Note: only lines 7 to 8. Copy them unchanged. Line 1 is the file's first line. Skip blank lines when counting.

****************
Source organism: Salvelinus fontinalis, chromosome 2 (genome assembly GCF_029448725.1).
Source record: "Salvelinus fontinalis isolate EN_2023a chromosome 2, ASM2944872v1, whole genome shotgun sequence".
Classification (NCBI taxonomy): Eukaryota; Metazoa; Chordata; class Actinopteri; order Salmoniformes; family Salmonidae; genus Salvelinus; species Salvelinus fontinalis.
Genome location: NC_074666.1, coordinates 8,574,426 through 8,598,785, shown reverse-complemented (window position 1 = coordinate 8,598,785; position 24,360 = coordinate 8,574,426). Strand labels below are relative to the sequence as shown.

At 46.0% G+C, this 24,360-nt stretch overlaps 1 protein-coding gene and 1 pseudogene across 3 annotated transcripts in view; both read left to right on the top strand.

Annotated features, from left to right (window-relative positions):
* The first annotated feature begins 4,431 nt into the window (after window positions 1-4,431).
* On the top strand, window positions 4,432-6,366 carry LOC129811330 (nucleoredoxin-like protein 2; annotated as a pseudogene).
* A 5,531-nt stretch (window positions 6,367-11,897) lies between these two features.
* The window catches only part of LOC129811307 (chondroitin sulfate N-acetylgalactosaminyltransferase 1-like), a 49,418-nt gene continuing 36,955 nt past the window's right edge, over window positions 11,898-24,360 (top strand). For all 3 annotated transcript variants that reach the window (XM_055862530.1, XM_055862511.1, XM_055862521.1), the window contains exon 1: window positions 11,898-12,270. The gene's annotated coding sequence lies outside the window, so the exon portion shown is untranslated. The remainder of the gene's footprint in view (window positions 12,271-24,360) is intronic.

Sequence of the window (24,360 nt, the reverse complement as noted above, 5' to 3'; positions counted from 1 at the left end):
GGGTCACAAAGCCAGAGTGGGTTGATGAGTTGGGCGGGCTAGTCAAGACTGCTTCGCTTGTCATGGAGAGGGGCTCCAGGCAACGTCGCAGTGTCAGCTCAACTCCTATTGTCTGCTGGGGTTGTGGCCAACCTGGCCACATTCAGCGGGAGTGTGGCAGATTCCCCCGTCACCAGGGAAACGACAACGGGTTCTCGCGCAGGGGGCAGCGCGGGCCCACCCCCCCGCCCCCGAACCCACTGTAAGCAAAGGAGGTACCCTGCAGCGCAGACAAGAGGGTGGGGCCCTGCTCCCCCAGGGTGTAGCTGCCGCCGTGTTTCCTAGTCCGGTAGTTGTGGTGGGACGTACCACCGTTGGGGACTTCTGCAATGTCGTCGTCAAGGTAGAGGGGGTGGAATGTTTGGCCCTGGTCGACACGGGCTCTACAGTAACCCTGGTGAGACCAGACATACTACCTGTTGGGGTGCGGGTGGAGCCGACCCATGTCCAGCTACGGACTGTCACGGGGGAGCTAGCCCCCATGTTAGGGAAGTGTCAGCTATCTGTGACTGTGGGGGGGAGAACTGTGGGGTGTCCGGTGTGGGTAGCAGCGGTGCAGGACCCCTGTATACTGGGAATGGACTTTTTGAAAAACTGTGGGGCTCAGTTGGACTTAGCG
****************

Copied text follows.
* The first annotated feature begins 4,431 nt into the window (after window positions 1-4,431).
* On the top strand, window positions 4,432-6,366 carry LOC129811330 (nucleoredoxin-like protein 2; annotated as a pseudogene).